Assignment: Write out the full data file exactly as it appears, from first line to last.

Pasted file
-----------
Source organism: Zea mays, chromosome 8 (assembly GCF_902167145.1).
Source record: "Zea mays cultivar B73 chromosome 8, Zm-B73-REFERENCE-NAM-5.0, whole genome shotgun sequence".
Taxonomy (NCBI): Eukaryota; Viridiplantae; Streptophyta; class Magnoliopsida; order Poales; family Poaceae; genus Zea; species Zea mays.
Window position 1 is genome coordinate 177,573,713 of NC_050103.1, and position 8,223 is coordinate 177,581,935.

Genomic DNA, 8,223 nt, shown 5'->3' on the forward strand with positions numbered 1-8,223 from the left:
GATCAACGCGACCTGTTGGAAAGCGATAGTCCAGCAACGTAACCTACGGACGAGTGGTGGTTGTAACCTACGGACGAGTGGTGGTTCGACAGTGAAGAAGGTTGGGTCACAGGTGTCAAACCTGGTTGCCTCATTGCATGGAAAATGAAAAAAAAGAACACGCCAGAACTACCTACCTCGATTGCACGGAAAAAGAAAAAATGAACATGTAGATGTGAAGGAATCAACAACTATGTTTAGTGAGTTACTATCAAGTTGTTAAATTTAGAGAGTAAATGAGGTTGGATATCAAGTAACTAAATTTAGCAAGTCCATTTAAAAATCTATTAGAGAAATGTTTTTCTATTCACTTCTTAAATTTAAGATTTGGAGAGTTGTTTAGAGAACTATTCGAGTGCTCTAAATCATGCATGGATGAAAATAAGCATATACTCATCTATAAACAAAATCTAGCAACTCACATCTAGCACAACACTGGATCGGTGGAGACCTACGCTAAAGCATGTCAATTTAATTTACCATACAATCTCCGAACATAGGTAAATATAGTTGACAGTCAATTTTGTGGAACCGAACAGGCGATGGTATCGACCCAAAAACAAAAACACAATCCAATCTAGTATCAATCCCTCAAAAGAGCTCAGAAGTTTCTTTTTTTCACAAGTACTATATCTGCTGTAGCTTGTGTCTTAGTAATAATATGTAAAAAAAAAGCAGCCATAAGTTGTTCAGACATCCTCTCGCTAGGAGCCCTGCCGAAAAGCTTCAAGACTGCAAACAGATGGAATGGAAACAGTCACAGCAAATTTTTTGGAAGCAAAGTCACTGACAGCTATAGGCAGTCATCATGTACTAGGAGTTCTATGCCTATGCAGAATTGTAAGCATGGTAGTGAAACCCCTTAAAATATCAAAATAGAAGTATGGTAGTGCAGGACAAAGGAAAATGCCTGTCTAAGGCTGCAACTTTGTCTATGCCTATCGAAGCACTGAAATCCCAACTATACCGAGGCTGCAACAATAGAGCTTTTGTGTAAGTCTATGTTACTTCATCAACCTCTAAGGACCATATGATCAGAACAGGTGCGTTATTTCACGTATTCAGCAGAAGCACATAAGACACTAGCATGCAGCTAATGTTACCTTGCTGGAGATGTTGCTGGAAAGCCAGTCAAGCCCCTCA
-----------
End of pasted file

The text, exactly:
Source organism: Zea mays, chromosome 8 (assembly GCF_902167145.1).
Source record: "Zea mays cultivar B73 chromosome 8, Zm-B73-REFERENCE-NAM-5.0, whole genome shotgun sequence".
Taxonomy (NCBI): Eukaryota; Viridiplantae; Streptophyta; class Magnoliopsida; order Poales; family Poaceae; genus Zea; species Zea mays.
Window position 1 is genome coordinate 177,573,713 of NC_050103.1, and position 8,223 is coordinate 177,581,935.

Genomic DNA, 8,223 nt, shown 5'->3' on the forward strand with positions numbered 1-8,223 from the left:
GATCAACGCGACCTGTTGGAAAGCGATAGTCCAGCAACGTAACCTACGGACGAGTGGTGGTTGTAACCTACGGACGAGTGGTGGTTCGACAGTGAAGAAGGTTGGGTCACAGGTGTCAAACCTGGTTGCCTCATTGCATGGAAAATGAAAAAAAAGAACACGCCAGAACTACCTACCTCGATTGCACGGAAAAAGAAAAAATGAACATGTAGATGTGAAGGAATCAACAACTATGTTTAGTGAGTTACTATCAAGTTGTTAAATTTAGAGAGTAAATGAGGTTGGATATCAAGTAACTAAATTTAGCAAGTCCATTTAAAAATCTATTAGAGAAATGTTTTTCTATTCACTTCTTAAATTTAAGATTTGGAGAGTTGTTTAGAGAACTATTCGAGTGCTCTAAATCATGCATGGATGAAAATAAGCATATACTCATCTATAAACAAAATCTAGCAACTCACATCTAGCACAACACTGGATCGGTGGAGACCTACGCTAAAGCATGTCAATTTAATTTACCATACAATCTCCGAACATAGGTAAATATAGTTGACAGTCAATTTTGTGGAACCGAACAGGCGATGGTATCGACCCAAAAACAAAAACACAATCCAATCTAGTATCAATCCCTCAAAAGAGCTCAGAAGTTTCTTTTTTTCACAAGTACTATATCTGCTGTAGCTTGTGTCTTAGTAATAATATGTAAAAAAAAAGCAGCCATAAGTTGTTCAGACATCCTCTCGCTAGGAGCCCTGCCGAAAAGCTTCAAGACTGCAAACAGATGGAATGGAAACAGTCACAGCAAATTTTTTGGAAGCAAAGTCACTGACAGCTATAGGCAGTCATCATGTACTAGGAGTTCTATGCCTATGCAGAATTGTAAGCATGGTAGTGAAACCCCTTAAAATATCAAAATAGAAGTATGGTAGTGCAGGACAAAGGAAAATGCCTGTCTAAGGCTGCAACTTTGTCTATGCCTATCGAAGCACTGAAATCCCAACTATACCGAGGCTGCAACAATAGAGCTTTTGTGTAAGTCTATGTTACTTCATCAACCTCTAAGGACCATATGATCAGAACAGGTGCGTTATTTCACGTATTCAGCAGAAGCACATAAGACACTAGCATGCAGCTAATGTTACCTTGCTGGAGATGTTGCTGGAAAGCCAGTCAAGCCCCTCA